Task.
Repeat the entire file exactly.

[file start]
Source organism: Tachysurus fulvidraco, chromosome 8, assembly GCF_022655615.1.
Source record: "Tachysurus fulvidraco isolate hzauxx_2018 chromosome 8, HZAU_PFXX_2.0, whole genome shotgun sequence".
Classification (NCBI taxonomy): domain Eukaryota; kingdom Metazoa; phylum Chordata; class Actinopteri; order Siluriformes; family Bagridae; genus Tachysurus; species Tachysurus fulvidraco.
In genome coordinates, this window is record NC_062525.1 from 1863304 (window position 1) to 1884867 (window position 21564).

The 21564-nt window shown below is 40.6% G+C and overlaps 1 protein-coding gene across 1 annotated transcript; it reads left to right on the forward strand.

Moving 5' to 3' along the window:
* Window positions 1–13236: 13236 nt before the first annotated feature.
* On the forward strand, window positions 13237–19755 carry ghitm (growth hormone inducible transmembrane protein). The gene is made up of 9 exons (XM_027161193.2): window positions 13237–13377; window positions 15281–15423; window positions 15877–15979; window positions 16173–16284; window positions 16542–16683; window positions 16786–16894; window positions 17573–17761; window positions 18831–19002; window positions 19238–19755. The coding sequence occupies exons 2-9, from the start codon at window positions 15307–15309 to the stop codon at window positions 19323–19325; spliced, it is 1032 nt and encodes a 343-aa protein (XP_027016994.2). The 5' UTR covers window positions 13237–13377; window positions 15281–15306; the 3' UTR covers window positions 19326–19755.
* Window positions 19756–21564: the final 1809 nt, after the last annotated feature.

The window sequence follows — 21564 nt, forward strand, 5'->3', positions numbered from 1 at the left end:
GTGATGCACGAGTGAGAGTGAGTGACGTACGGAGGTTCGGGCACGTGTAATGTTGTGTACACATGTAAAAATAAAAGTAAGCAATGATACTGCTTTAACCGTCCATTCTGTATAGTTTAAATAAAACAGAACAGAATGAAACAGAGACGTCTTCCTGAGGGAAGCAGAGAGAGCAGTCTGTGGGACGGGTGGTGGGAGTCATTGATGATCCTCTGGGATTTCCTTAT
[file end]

Source organism: Tachysurus fulvidraco, chromosome 8, assembly GCF_022655615.1.
Source record: "Tachysurus fulvidraco isolate hzauxx_2018 chromosome 8, HZAU_PFXX_2.0, whole genome shotgun sequence".
Classification (NCBI taxonomy): domain Eukaryota; kingdom Metazoa; phylum Chordata; class Actinopteri; order Siluriformes; family Bagridae; genus Tachysurus; species Tachysurus fulvidraco.
In genome coordinates, this window is record NC_062525.1 from 1863304 (window position 1) to 1884867 (window position 21564).

The 21564-nt window shown below is 40.6% G+C and overlaps 1 protein-coding gene across 1 annotated transcript; it reads left to right on the forward strand.

Moving 5' to 3' along the window:
* Window positions 1–13236: 13236 nt before the first annotated feature.
* On the forward strand, window positions 13237–19755 carry ghitm (growth hormone inducible transmembrane protein). The gene is made up of 9 exons (XM_027161193.2): window positions 13237–13377; window positions 15281–15423; window positions 15877–15979; window positions 16173–16284; window positions 16542–16683; window positions 16786–16894; window positions 17573–17761; window positions 18831–19002; window positions 19238–19755. The coding sequence occupies exons 2-9, from the start codon at window positions 15307–15309 to the stop codon at window positions 19323–19325; spliced, it is 1032 nt and encodes a 343-aa protein (XP_027016994.2). The 5' UTR covers window positions 13237–13377; window positions 15281–15306; the 3' UTR covers window positions 19326–19755.
* Window positions 19756–21564: the final 1809 nt, after the last annotated feature.

The window sequence follows — 21564 nt, forward strand, 5'->3', positions numbered from 1 at the left end:
GTGATGCACGAGTGAGAGTGAGTGACGTACGGAGGTTCGGGCACGTGTAATGTTGTGTACACATGTAAAAATAAAAGTAAGCAATGATACTGCTTTAACCGTCCATTCTGTATAGTTTAAATAAAACAGAACAGAATGAAACAGAGACGTCTTCCTGAGGGAAGCAGAGAGAGCAGTCTGTGGGACGGGTGGTGGGAGTCATTGATGATCCTCTGGGATTTCCTTAT